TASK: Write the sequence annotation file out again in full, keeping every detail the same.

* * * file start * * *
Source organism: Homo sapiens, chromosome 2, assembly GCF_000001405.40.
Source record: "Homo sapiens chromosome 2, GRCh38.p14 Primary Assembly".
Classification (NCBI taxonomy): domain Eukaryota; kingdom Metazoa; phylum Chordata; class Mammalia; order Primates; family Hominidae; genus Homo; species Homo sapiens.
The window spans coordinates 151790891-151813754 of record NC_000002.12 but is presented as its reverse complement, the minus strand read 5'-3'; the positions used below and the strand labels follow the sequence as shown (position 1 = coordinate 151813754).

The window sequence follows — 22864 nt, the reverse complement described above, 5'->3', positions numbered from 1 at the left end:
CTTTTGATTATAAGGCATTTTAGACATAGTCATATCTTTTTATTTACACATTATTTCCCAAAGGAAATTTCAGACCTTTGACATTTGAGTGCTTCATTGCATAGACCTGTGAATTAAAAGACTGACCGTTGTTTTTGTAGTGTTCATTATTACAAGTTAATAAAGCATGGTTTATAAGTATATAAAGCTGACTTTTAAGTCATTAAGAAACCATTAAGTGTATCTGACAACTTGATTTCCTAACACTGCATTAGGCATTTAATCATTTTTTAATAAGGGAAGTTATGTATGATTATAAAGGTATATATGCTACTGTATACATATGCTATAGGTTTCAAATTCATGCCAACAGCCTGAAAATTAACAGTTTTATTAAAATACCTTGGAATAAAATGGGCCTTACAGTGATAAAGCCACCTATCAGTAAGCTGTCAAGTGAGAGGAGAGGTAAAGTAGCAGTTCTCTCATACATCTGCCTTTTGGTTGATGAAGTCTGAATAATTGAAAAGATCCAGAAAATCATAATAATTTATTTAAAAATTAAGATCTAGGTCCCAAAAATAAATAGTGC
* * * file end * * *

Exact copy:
Source organism: Homo sapiens, chromosome 2, assembly GCF_000001405.40.
Source record: "Homo sapiens chromosome 2, GRCh38.p14 Primary Assembly".
Classification (NCBI taxonomy): domain Eukaryota; kingdom Metazoa; phylum Chordata; class Mammalia; order Primates; family Hominidae; genus Homo; species Homo sapiens.
The window spans coordinates 151790891-151813754 of record NC_000002.12 but is presented as its reverse complement, the minus strand read 5'-3'; the positions used below and the strand labels follow the sequence as shown (position 1 = coordinate 151813754).

The window sequence follows — 22864 nt, the reverse complement described above, 5'->3', positions numbered from 1 at the left end:
CTTTTGATTATAAGGCATTTTAGACATAGTCATATCTTTTTATTTACACATTATTTCCCAAAGGAAATTTCAGACCTTTGACATTTGAGTGCTTCATTGCATAGACCTGTGAATTAAAAGACTGACCGTTGTTTTTGTAGTGTTCATTATTACAAGTTAATAAAGCATGGTTTATAAGTATATAAAGCTGACTTTTAAGTCATTAAGAAACCATTAAGTGTATCTGACAACTTGATTTCCTAACACTGCATTAGGCATTTAATCATTTTTTAATAAGGGAAGTTATGTATGATTATAAAGGTATATATGCTACTGTATACATATGCTATAGGTTTCAAATTCATGCCAACAGCCTGAAAATTAACAGTTTTATTAAAATACCTTGGAATAAAATGGGCCTTACAGTGATAAAGCCACCTATCAGTAAGCTGTCAAGTGAGAGGAGAGGTAAAGTAGCAGTTCTCTCATACATCTGCCTTTTGGTTGATGAAGTCTGAATAATTGAAAAGATCCAGAAAATCATAATAATTTATTTAAAAATTAAGATCTAGGTCCCAAAAATAAATAGTGC